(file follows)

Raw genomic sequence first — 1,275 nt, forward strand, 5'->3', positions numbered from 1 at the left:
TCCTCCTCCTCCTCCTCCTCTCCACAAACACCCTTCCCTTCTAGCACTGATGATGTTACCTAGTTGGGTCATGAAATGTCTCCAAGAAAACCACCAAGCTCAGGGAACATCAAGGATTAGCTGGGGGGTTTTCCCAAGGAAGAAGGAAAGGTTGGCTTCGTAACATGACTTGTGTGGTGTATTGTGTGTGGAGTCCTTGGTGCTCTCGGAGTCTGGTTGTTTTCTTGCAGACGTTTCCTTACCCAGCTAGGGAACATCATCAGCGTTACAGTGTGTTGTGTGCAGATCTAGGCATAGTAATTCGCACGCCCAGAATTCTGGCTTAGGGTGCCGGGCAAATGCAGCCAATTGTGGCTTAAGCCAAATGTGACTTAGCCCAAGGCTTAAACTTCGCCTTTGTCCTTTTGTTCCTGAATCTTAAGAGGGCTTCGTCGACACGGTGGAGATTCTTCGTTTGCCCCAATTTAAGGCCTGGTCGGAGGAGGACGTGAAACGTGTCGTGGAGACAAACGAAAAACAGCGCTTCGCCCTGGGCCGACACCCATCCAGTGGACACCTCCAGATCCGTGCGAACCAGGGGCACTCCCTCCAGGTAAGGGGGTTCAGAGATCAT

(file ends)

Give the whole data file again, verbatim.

Raw genomic sequence first — 1,275 nt, forward strand, 5'->3', positions numbered from 1 at the left:
TCCTCCTCCTCCTCCTCCTCTCCACAAACACCCTTCCCTTCTAGCACTGATGATGTTACCTAGTTGGGTCATGAAATGTCTCCAAGAAAACCACCAAGCTCAGGGAACATCAAGGATTAGCTGGGGGGTTTTCCCAAGGAAGAAGGAAAGGTTGGCTTCGTAACATGACTTGTGTGGTGTATTGTGTGTGGAGTCCTTGGTGCTCTCGGAGTCTGGTTGTTTTCTTGCAGACGTTTCCTTACCCAGCTAGGGAACATCATCAGCGTTACAGTGTGTTGTGTGCAGATCTAGGCATAGTAATTCGCACGCCCAGAATTCTGGCTTAGGGTGCCGGGCAAATGCAGCCAATTGTGGCTTAAGCCAAATGTGACTTAGCCCAAGGCTTAAACTTCGCCTTTGTCCTTTTGTTCCTGAATCTTAAGAGGGCTTCGTCGACACGGTGGAGATTCTTCGTTTGCCCCAATTTAAGGCCTGGTCGGAGGAGGACGTGAAACGTGTCGTGGAGACAAACGAAAAACAGCGCTTCGCCCTGGGCCGACACCCATCCAGTGGACACCTCCAGATCCGTGCGAACCAGGGGCACTCCCTCCAGGTAAGGGGGTTCAGAGATCAT